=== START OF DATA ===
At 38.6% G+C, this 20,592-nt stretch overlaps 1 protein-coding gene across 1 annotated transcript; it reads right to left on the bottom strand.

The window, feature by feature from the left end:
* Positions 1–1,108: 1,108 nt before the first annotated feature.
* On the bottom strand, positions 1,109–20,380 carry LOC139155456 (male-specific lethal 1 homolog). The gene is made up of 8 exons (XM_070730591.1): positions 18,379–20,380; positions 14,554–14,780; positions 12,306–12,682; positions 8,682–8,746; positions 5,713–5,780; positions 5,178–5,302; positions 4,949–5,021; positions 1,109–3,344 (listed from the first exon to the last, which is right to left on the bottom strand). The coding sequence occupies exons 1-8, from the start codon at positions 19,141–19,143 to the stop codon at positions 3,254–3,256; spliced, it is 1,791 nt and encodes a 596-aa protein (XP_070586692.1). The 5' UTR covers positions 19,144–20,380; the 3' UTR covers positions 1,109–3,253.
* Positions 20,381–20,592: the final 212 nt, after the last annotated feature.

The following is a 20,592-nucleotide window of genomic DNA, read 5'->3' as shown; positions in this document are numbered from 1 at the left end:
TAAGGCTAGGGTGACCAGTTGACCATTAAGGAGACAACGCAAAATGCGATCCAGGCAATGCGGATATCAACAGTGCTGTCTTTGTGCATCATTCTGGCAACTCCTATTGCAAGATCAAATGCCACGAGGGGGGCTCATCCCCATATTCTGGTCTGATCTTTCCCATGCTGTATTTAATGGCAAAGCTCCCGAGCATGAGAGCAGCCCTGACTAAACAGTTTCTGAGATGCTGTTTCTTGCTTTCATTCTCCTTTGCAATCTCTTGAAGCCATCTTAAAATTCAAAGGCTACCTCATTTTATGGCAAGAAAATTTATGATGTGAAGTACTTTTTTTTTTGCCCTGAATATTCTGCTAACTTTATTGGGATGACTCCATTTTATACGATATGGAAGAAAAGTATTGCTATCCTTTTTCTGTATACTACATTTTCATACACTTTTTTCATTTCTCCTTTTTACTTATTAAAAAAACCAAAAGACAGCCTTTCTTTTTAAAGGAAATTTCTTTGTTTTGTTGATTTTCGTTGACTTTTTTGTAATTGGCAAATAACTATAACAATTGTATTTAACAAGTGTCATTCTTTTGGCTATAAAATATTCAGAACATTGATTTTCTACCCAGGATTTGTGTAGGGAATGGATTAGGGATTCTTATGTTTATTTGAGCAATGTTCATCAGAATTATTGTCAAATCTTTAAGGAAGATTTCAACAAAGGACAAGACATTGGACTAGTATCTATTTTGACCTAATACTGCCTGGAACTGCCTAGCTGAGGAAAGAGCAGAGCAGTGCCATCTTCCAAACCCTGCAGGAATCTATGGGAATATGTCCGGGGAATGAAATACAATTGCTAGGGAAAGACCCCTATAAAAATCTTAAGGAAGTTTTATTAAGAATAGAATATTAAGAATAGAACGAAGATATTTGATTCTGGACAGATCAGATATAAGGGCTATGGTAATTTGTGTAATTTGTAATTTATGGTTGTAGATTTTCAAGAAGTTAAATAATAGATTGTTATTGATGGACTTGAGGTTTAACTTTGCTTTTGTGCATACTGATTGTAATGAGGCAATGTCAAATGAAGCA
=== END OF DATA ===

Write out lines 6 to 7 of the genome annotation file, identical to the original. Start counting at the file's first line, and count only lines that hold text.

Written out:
The following is a 20,592-nucleotide window of genomic DNA, read 5'->3' as shown; positions in this document are numbered from 1 at the left end:
TAAGGCTAGGGTGACCAGTTGACCATTAAGGAGACAACGCAAAATGCGATCCAGGCAATGCGGATATCAACAGTGCTGTCTTTGTGCATCATTCTGGCAACTCCTATTGCAAGATCAAATGCCACGAGGGGGGCTCATCCCCATATTCTGGTCTGATCTTTCCCATGCTGTATTTAATGGCAAAGCTCCCGAGCATGAGAGCAGCCCTGACTAAACAGTTTCTGAGATGCTGTTTCTTGCTTTCATTCTCCTTTGCAATCTCTTGAAGCCATCTTAAAATTCAAAGGCTACCTCATTTTATGGCAAGAAAATTTATGATGTGAAGTACTTTTTTTTTTGCCCTGAATATTCTGCTAACTTTATTGGGATGACTCCATTTTATACGATATGGAAGAAAAGTATTGCTATCCTTTTTCTGTATACTACATTTTCATACACTTTTTTCATTTCTCCTTTTTACTTATTAAAAAAACCAAAAGACAGCCTTTCTTTTTAAAGGAAATTTCTTTGTTTTGTTGATTTTCGTTGACTTTTTTGTAATTGGCAAATAACTATAACAATTGTATTTAACAAGTGTCATTCTTTTGGCTATAAAATATTCAGAACATTGATTTTCTACCCAGGATTTGTGTAGGGAATGGATTAGGGATTCTTATGTTTATTTGAGCAATGTTCATCAGAATTATTGTCAAATCTTTAAGGAAGATTTCAACAAAGGACAAGACATTGGACTAGTATCTATTTTGACCTAATACTGCCTGGAACTGCCTAGCTGAGGAAAGAGCAGAGCAGTGCCATCTTCCAAACCCTGCAGGAATCTATGGGAATATGTCCGGGGAATGAAATACAATTGCTAGGGAAAGACCCCTATAAAAATCTTAAGGAAGTTTTATTAAGAATAGAATATTAAGAATAGAACGAAGATATTTGATTCTGGACAGATCAGATATAAGGGCTATGGTAATTTGTGTAATTTGTAATTTATGGTTGTAGATTTTCAAGAAGTTAAATAATAGATTGTTATTGATGGACTTGAGGTTTAACTTTGCTTTTGTGCATACTGATTGTAATGAGGCAATGTCAAATGAAGCA